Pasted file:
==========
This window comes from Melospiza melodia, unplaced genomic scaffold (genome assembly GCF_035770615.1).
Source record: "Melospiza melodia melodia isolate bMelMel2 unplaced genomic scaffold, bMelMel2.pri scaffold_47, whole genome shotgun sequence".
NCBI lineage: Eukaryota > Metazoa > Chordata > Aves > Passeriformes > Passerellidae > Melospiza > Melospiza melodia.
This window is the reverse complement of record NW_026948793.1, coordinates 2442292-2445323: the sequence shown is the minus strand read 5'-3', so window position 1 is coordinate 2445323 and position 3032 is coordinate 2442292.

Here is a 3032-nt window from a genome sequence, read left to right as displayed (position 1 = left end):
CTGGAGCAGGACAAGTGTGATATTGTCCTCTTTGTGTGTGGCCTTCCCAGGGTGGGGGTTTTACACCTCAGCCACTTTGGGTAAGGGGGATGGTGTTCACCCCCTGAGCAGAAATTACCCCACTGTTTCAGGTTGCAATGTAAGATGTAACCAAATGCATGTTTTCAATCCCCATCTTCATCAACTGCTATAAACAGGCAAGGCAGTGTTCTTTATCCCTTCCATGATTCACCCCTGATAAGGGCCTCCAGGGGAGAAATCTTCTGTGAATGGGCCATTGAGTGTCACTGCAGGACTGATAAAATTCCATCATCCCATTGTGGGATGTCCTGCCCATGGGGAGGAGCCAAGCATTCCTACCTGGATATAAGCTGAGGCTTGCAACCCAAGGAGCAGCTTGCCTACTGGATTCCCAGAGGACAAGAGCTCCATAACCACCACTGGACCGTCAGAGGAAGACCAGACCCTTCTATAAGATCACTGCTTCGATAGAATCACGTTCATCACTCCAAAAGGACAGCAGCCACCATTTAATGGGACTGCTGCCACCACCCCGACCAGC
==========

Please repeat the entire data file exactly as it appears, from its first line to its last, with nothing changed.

This window comes from Melospiza melodia, unplaced genomic scaffold (genome assembly GCF_035770615.1).
Source record: "Melospiza melodia melodia isolate bMelMel2 unplaced genomic scaffold, bMelMel2.pri scaffold_47, whole genome shotgun sequence".
NCBI lineage: Eukaryota > Metazoa > Chordata > Aves > Passeriformes > Passerellidae > Melospiza > Melospiza melodia.
This window is the reverse complement of record NW_026948793.1, coordinates 2442292-2445323: the sequence shown is the minus strand read 5'-3', so window position 1 is coordinate 2445323 and position 3032 is coordinate 2442292.

Here is a 3032-nt window from a genome sequence, read left to right as displayed (position 1 = left end):
CTGGAGCAGGACAAGTGTGATATTGTCCTCTTTGTGTGTGGCCTTCCCAGGGTGGGGGTTTTACACCTCAGCCACTTTGGGTAAGGGGGATGGTGTTCACCCCCTGAGCAGAAATTACCCCACTGTTTCAGGTTGCAATGTAAGATGTAACCAAATGCATGTTTTCAATCCCCATCTTCATCAACTGCTATAAACAGGCAAGGCAGTGTTCTTTATCCCTTCCATGATTCACCCCTGATAAGGGCCTCCAGGGGAGAAATCTTCTGTGAATGGGCCATTGAGTGTCACTGCAGGACTGATAAAATTCCATCATCCCATTGTGGGATGTCCTGCCCATGGGGAGGAGCCAAGCATTCCTACCTGGATATAAGCTGAGGCTTGCAACCCAAGGAGCAGCTTGCCTACTGGATTCCCAGAGGACAAGAGCTCCATAACCACCACTGGACCGTCAGAGGAAGACCAGACCCTTCTATAAGATCACTGCTTCGATAGAATCACGTTCATCACTCCAAAAGGACAGCAGCCACCATTTAATGGGACTGCTGCCACCACCCCGACCAGC